"Geez, every grape's the same!" winemaker Scott Harvey remembers musing to himself the first time he peered into a hopper full of Napa Valley Cabernet Sauvignon. "No wonder people like making wine here!"
Harvey was used to making Zinfandel in the Sierra Nevada foothills, and had every reason to feel spoiled in Napa. Unlike those perfectly uniform clusters of purple Cabernet grapes, Zinfandel tends to vary within each cluster, and clusters vary within each vine. To make matters more complicated, the unique heritage of each vineyard may affect the flavor as well. At its best, Zinfandel makes for a devilishly good wine, but as with all things wine, the devil is in the details.
Because similarity in Zinfandel grapes is so desirable, most modern vineyards are planted with clones, nearly identical grapevines that were propagated from one original vine, or even one bud of one vine, that has been certified disease-free by California's Foundation Plant Services (FPS). When, in earlier days, farmers just took cuttings from one vineyard to plant a new one, each generation had the potential to differ slightly from the last. For well over a century, that's how Zinfandel was planted. Some vineyards became renowned. Others ended up being dumped into a sea of White Zinfandel.
But how much of that is due to the vine's parentage vs. its climate, or to a particular winery's craft—in other words, to nature vs. nurture? The Heritage Vineyard project aims to find out exactly that.
In the 1990s, the trade group Zinfandel Advocates and Producers (ZAP) persuaded UC Davis to collaborate on a plan to collect samples from some of California's best Zinfandel vineyards. A key participant was Joel Peterson, whose Ravenswood Winery helped spur Zin's resurgence in the 1980s.
"We're really on the verge of a new era for people who choose to plant Zinfandel," says Peterson. After scouring the state for vineyards that were planted before 1930, the group submitted dozens of samples to the FPS, which were then planted in the UC Davis experimental plot in Oakville. This way, the variable of climate could be eliminated.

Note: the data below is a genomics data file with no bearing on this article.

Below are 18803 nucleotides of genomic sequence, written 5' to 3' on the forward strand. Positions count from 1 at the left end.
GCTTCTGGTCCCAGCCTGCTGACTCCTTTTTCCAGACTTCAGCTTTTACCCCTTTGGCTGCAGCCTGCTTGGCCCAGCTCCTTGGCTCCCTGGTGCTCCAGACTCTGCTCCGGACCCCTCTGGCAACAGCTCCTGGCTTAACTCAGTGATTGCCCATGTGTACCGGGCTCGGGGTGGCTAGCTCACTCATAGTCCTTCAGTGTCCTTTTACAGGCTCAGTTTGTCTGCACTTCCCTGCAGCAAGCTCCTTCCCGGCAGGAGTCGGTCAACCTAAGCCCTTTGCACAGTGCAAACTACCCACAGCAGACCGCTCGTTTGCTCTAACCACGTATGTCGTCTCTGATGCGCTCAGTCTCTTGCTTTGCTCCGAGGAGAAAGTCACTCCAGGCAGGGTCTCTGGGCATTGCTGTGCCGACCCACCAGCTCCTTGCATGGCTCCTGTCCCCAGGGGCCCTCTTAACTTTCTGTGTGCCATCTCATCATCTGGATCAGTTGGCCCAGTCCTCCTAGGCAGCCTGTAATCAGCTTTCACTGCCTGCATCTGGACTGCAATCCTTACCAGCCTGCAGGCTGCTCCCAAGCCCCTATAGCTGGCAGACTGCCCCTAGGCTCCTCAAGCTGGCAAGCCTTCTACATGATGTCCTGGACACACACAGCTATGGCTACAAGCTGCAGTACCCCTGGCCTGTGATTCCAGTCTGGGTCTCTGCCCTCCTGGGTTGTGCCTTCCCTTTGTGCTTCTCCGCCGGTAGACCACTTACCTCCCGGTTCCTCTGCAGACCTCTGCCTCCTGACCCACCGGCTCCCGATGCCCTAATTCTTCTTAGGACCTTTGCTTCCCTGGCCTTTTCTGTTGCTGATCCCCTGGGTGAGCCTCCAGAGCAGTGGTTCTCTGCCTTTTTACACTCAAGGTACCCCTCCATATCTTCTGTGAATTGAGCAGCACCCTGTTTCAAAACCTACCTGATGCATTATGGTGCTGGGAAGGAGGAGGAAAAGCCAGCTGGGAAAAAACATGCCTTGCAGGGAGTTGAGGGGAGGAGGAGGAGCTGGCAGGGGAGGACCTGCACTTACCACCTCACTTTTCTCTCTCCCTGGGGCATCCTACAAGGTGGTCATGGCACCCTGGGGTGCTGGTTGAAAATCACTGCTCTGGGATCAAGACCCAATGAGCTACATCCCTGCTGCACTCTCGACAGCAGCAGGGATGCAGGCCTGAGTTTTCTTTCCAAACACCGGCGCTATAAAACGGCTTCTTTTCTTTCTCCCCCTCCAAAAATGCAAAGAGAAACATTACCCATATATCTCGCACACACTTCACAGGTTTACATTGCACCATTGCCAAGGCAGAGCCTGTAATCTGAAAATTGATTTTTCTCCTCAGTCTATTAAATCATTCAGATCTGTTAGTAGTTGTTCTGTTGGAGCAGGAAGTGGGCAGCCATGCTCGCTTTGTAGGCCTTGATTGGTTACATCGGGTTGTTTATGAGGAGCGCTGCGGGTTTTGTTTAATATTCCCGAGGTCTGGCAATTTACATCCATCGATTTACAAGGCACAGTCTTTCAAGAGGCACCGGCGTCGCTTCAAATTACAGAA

Drum roll, please? Not so fast. As intoxicating as it must be for someone who's devoted his life to teasing out the complexities of Zinfandel, Peterson is realistic about the near-term prospects. "It's one of those projects that takes a lifetime, ultimately," he admits. "It's not like raising rabbits or cabbages." Just to get to the point where the wine from one clone can be submitted for evaluation can take from four years up to a decade. "These projects tend to have a long life, and probably take a few generations of humans," Peterson says.
Still, progress is being made. "I would say there are two broad differences," says Peterson. "There's a group that produces wines that are more claret-like, that have more structure, a high-toned character, bright fruit, higher acidity and good color. Then there's another selection which produces more fruity wines that tend to be softer, that tend to have more of what I categorize as a sweet fruit character."
Meanwhile, a portion of the grapes are vinted by a different winemaker each year. Sales of this Heritage Vineyard blend benefit ZAP's ongoing research efforts.
In 2011, winemaker Scott Harvey was up at bat. Having grown up with his grandfather's 1869 vineyard, helped build Amador County's Renwood Winery and launched successful brands like Ménage à Trois, Harvey knows a thing or two about Zinfandel. Yet his early schooling in one of Germany's few red wine regions helps inform a more European style. In Zinfandel, Harvey looks for ripeness, but not too much. He wants a wine to tell the story of where the grape is from, "and the riper they get, the less ability they have to tell you those stories," he says.
The 2011 vintage gave him the perfect opportunity. Tasted from a barrel in Harvey's production space—coincidentally enough, part of a complex that once pumped out Sutter Home Winery's Olympic-sized volumes of White Zinfandel—the new wine shows bright red fruit flavors of cherry and raspberry.
As adept as he is after 38 years of walking Zinfandel vineyards, Harvey can't say which out of the several acres of identically pruned, head-trained vines are his grandfather's "1869" clone. The vines are planted in a repeating pattern in the interest of science, and to dissuade clone-rustlers, their identities are a closely guarded secret. To this generation, at least.